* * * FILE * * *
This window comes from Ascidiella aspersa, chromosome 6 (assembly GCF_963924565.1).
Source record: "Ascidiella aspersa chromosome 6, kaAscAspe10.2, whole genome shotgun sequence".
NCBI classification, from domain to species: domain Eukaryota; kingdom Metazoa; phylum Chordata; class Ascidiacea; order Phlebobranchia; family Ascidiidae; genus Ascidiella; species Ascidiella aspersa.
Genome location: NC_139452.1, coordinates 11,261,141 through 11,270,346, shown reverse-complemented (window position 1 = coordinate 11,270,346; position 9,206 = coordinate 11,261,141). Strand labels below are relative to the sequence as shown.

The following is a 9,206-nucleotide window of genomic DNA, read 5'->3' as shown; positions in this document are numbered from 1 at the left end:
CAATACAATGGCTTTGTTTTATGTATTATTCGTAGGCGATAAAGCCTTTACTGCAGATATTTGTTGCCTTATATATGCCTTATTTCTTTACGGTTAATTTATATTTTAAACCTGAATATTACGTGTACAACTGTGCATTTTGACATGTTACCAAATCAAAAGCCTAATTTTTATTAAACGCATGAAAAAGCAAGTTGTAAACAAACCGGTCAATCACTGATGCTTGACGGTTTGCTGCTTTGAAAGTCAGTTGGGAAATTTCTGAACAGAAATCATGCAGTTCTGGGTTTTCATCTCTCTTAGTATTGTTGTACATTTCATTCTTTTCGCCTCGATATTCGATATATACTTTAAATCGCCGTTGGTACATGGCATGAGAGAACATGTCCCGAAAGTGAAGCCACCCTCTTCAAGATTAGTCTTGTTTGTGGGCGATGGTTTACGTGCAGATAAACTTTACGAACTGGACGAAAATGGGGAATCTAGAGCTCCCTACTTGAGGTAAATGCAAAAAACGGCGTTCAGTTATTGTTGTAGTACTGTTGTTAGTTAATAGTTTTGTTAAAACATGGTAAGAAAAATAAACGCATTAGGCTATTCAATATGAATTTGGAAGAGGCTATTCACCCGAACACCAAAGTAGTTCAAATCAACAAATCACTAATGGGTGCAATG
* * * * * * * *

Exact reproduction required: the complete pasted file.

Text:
This window comes from Ascidiella aspersa, chromosome 6 (assembly GCF_963924565.1).
Source record: "Ascidiella aspersa chromosome 6, kaAscAspe10.2, whole genome shotgun sequence".
NCBI classification, from domain to species: domain Eukaryota; kingdom Metazoa; phylum Chordata; class Ascidiacea; order Phlebobranchia; family Ascidiidae; genus Ascidiella; species Ascidiella aspersa.
Genome location: NC_139452.1, coordinates 11,261,141 through 11,270,346, shown reverse-complemented (window position 1 = coordinate 11,270,346; position 9,206 = coordinate 11,261,141). Strand labels below are relative to the sequence as shown.

The following is a 9,206-nucleotide window of genomic DNA, read 5'->3' as shown; positions in this document are numbered from 1 at the left end:
CAATACAATGGCTTTGTTTTATGTATTATTCGTAGGCGATAAAGCCTTTACTGCAGATATTTGTTGCCTTATATATGCCTTATTTCTTTACGGTTAATTTATATTTTAAACCTGAATATTACGTGTACAACTGTGCATTTTGACATGTTACCAAATCAAAAGCCTAATTTTTATTAAACGCATGAAAAAGCAAGTTGTAAACAAACCGGTCAATCACTGATGCTTGACGGTTTGCTGCTTTGAAAGTCAGTTGGGAAATTTCTGAACAGAAATCATGCAGTTCTGGGTTTTCATCTCTCTTAGTATTGTTGTACATTTCATTCTTTTCGCCTCGATATTCGATATATACTTTAAATCGCCGTTGGTACATGGCATGAGAGAACATGTCCCGAAAGTGAAGCCACCCTCTTCAAGATTAGTCTTGTTTGTGGGCGATGGTTTACGTGCAGATAAACTTTACGAACTGGACGAAAATGGGGAATCTAGAGCTCCCTACTTGAGGTAAATGCAAAAAACGGCGTTCAGTTATTGTTGTAGTACTGTTGTTAGTTAATAGTTTTGTTAAAACATGGTAAGAAAAATAAACGCATTAGGCTATTCAATATGAATTTGGAAGAGGCTATTCACCCGAACACCAAAGTAGTTCAAATCAACAAATCACTAATGGGTGCAATG